For the past half century, author David McCullough has written some of literature’s most compelling books about American history, ingenuity and determination.
So when the writer of such greats including “Truman,” “John Adams” and most recently, “The Wright Brothers,” is speaking locally, you beat feet to make it there. McCullough is on a nationwide book tour to promote “The Wright Brothers,” and he was in Metro Detroit at The Henry Ford museum to talk about his time in Dearborn, his work and his feelings about education, particularly regarding history.
“It is an American treasure and it should be visited by everybody,” he said. “Every American should come to see that house and that bicycle shop, and bring their children and grandchildren and let them get some sense that history is about more than politics and war. It’s about the creative capacity of the human mind.”
That bicycle shop is where they thought of and built their airplane – the one that changed human history, McCullough explained. That home is where their father molded them into gentlemen and Katherine (the youngest Wright) cared for her brothers, not only physically though her care of the household but through her brains, strong opinions and humor.
“They had to keep going when things went wrong, and they learned that in that house from their father primarily. You don’t give up. Persistence. Determination. Having purpose in life – high purpose,” McCullough said. “The acquisition of material wealth, money, fame, celebrity were immaterial. And they were always immaterial to them. They didn’t like the limelight. They tried if at all possible to avoid it.”
Here are five things McCullough shared that proved why he is a Master Historian.
1. The best kind of history writing is about people, McCullough said. “It’s human,” he explained, drawing on the phrase, “When in the course of human events…” as his evidence of that. McCullough said he chose to write about the Wright Brothers to prove a point. “The crusade I’m on … is that history is (also) about the human creative spirit – accomplishments that advance the human condition in civilization on science, medicine, art, architecture and technology. I wanted to do a subject that would be a third book in a trilogy – about a high accomplishment done by Americans against the odds, against all expectations of success and at great risk of life.” The first two books in this trilogy were McCullough’s books on the Brooklyn Bridge and the Panama Canal, he said.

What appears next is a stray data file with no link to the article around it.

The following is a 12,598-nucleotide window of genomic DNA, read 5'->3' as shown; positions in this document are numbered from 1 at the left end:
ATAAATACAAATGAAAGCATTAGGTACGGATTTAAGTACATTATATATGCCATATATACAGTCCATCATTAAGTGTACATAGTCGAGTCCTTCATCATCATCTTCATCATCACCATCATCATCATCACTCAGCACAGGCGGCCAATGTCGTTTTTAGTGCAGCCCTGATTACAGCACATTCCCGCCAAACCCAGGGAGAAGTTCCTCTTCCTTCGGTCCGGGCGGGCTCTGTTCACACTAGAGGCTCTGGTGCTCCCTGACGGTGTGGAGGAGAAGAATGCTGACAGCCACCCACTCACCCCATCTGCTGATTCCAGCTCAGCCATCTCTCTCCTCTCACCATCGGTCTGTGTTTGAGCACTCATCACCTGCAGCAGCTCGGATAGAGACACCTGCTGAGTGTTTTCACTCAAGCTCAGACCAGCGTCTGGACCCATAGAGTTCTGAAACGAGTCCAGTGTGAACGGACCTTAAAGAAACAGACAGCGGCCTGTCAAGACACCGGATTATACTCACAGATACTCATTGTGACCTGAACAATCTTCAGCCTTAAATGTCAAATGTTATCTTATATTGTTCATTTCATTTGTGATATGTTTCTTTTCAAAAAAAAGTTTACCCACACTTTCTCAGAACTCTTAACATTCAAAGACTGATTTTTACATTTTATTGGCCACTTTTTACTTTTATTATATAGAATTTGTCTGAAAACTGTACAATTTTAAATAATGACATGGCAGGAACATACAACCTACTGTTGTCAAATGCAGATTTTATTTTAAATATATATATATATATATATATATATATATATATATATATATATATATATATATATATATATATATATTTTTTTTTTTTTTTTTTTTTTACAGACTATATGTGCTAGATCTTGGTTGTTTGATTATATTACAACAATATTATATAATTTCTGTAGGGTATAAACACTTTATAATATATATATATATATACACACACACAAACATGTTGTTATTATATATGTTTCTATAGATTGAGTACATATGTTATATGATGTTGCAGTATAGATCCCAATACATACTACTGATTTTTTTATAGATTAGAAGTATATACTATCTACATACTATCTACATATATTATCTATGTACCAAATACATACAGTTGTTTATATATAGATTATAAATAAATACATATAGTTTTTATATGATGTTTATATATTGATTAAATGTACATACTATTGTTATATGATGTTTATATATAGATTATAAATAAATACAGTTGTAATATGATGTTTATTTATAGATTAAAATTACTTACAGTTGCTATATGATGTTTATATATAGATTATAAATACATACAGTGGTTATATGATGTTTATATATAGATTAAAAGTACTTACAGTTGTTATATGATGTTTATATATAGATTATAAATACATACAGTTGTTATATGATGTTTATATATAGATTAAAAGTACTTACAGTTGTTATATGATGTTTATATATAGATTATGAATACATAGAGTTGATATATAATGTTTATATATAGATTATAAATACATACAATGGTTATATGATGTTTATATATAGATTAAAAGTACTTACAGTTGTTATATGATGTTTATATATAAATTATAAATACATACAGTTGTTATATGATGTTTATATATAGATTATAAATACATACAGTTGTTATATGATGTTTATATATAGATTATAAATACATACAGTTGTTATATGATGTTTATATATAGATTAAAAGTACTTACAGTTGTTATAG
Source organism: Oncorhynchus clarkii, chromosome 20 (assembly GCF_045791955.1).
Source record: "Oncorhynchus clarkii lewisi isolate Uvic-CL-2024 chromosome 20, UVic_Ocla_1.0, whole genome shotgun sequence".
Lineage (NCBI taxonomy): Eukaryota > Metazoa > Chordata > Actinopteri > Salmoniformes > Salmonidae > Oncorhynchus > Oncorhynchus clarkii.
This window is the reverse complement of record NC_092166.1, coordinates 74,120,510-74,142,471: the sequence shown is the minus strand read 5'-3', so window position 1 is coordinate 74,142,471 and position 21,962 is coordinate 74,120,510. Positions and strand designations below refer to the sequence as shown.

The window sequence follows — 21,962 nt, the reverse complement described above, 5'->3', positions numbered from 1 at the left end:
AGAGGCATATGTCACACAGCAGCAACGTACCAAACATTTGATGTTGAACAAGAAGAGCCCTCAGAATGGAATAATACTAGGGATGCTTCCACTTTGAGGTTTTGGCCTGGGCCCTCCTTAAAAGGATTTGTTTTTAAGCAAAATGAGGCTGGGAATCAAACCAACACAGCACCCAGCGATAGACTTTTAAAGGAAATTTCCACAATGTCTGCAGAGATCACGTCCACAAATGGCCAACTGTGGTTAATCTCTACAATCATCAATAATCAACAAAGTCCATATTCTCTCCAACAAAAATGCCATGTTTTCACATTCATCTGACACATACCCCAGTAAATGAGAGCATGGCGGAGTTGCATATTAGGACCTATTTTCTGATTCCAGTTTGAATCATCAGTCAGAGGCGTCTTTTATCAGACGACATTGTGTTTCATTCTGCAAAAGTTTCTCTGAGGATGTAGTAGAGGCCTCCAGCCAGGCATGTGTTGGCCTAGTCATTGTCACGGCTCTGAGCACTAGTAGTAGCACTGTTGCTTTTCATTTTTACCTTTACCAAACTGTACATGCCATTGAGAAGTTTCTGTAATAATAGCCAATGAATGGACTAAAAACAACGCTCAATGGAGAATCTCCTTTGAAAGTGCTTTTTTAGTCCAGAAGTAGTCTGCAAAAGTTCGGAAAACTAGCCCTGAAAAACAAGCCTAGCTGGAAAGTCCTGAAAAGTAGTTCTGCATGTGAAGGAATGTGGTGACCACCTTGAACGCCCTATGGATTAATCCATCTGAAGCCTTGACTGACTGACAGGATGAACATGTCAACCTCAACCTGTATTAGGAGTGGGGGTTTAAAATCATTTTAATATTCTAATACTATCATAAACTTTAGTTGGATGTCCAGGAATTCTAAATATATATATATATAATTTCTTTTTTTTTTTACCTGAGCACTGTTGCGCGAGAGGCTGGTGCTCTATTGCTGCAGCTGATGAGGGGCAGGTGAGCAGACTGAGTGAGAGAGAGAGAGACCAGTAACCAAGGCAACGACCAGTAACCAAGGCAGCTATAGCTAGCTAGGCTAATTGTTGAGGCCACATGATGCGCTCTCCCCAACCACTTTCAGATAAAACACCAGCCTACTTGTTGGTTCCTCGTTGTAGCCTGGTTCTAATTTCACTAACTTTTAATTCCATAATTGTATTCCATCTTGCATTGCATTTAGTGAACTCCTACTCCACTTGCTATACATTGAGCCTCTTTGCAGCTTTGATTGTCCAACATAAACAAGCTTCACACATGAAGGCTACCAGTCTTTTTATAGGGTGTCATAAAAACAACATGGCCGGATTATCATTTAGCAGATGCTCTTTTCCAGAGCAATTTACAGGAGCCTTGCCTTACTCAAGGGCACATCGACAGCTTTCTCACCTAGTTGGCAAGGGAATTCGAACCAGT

2. Writers – and the rest of the world – need to visit the places where their story’s characters lived to get a sense of who they truly are. He found that to be especially helpful with this book, coming to Greenfield Village and The Henry Ford to learn about the Wright Brothers. He said seeing their books, how orderly their house was and checking out Wilbur’s handiwork on home improvements proved telling about their strength of character. “There’s nothing like being in the actual setting, the actual place, the actual building where things happened,” McCullough said. “Not just events happened, but where ideas were shaped and ideas took hold. And purpose entered into the lives of the protagonists of our American story.”
3. Education needs some reforms, McCullough noted. First, teachers should be treasured – they deserve more money, more respect and continuing education to pursue their passions. They also should have to focus on a subject besides education during college and then teach that subject that they care deeply about. Also, McCullough said that a liberal-arts education – gained either through personal study like the Wright Brothers at home or through time in college – is a must. He said that the Wright family had an “intellectual union” of sorts, and that intellectual curiosity was encouraged in their home. He said they read everything at home and from the Dayton, Ohio, library where they lived. “Their house stands as an example of how a liberal-arts education is key” to enjoying and embracing life’s journey, McCullough said, giving the Wrights the tools they needed to become technological geniuses. Their book collection includes the great classics of American and English literature but also poetry, history, ornithology, philosophy and much more.
4. McCullough lauded the Wright Brothers and their family for the characteristics that made them successful in life and in their intellectual pursuits. These included a terrific work ethic, a passion for their work and the determination to work through their disagreements and to figure things out together. If they didn’t have the right engine for their airplane, McCullough said, the Wright Brothers invented it. If the data that everyone else used proved wrong, the Wright Brothers came up with the right data to make their flight possible. “They never gave up,” McCullough said.
5. Hands-on experience is necessary when it comes to innovation, McCullough said. Where some of the Wright Brothers’ contemporaries failed was that they never personally flew their own machines. While the Wright Brothers risked their own lives – and were injured many times in their experiments – they also gained priceless information about their machine in the process. But they didn’t fly together on purpose so that if one were to be killed the other would be there to carry on with their work. Those times when they were inventing the airplane were among the worst of their lives, McCullough said. They were eaten alive by mosquitoes, they were mocked, they were largely broke. But it also was the happiest time of their lives because they were living and thinking deeply. They were living a life of purpose, McCullough said.